Civil libertarians and other critics have been demanding a more thorough and public accounting of the administration’s logic since the killing of Awlaki in September. Administration officials have relied on a classified opinion, written by the Justice Department’s Office of Legal Counsel, that provides a legal framework for the unusual action, but they have refused repeated requests to release it despite intense internal debate on the subject.
Holder plans to argue that the killing of an American terrorist abroad is legal under the 2001 congressional authorization of the use of military force, according to an official briefed on the speech, who spoke on the condition of anonymity to discuss its details ahead of its formal release. This official also said Holder plans to say that the U.S. right to self-defense is not limited to traditional battlefields as the government pursues terrorists who present an imminent threat.
Awlaki, 40, was a skilled propagandist and the chief of external operations for al-Qaeda’s affiliate in Yemen, which has attempted a number of terrorist attacks on the United States, according to administration officials. He had been placed on “kill lists” compiled by the CIA and and the military’s Joint Special Operations Command. Awlaki died when a joint CIA-JSOC drone operation fired missiles at him.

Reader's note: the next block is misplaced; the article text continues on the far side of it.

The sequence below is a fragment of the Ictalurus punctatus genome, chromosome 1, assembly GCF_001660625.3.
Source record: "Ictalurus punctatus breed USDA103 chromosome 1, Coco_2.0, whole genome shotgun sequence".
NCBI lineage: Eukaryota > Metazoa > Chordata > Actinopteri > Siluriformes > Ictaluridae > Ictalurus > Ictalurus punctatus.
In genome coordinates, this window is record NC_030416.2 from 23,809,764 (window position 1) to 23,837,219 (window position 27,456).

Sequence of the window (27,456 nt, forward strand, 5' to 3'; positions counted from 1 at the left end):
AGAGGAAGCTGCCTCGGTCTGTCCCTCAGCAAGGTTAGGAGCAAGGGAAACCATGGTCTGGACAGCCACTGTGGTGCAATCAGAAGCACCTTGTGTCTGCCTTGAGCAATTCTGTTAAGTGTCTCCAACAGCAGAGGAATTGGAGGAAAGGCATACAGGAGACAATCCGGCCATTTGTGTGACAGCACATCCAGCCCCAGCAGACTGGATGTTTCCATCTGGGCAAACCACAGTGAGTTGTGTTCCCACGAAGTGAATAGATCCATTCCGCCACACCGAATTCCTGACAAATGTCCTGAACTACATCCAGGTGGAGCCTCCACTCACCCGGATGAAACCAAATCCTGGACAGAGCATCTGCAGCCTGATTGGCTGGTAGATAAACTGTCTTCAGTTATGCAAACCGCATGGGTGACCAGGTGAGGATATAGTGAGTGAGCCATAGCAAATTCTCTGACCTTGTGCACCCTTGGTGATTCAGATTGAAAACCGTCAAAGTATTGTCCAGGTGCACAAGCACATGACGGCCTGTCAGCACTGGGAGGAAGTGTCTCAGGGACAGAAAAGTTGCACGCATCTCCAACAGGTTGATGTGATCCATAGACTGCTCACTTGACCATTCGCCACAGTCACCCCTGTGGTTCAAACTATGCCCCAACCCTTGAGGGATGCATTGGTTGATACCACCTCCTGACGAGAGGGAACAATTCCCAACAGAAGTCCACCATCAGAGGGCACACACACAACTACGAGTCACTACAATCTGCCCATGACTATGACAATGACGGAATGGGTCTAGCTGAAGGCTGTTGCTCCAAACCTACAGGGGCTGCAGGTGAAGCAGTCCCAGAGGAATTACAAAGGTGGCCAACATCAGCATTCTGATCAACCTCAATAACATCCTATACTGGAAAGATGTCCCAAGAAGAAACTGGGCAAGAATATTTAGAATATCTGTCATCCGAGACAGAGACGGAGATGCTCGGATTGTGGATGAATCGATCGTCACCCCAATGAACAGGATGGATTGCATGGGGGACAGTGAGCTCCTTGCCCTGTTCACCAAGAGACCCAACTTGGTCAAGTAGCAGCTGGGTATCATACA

He was the first U.S. citizen deliberately targeted by the U.S. government.
Major address on security
The Awlaki operation was carried out after the administration requested and received the Justice Department opinion saying that targeting and killing U.S. citizens overseas was legal under domestic and international law, according to administration officials. The classified memo also included intelligence material about his operational role within al-Qaeda’s affiliate in Yemen.
Senior Obama administration officials, including John O. Brennan, the president’s counterterrorism adviser, and Harold Koh, the State Department legal adviser, have given speeches that offered a broad rationale for U.S. drone attacks on individuals in al-Qaeda and associated forces.
On Feb. 22, in a speech at Yale Law School, Pentagon General Counsel Jeh Johnson said the targeted killing of those suspected of engaging in terrorist activities against the United States, including U.S. citizens, is justified and legal. He did not mention Awlaki by name or the secret CIA drone program.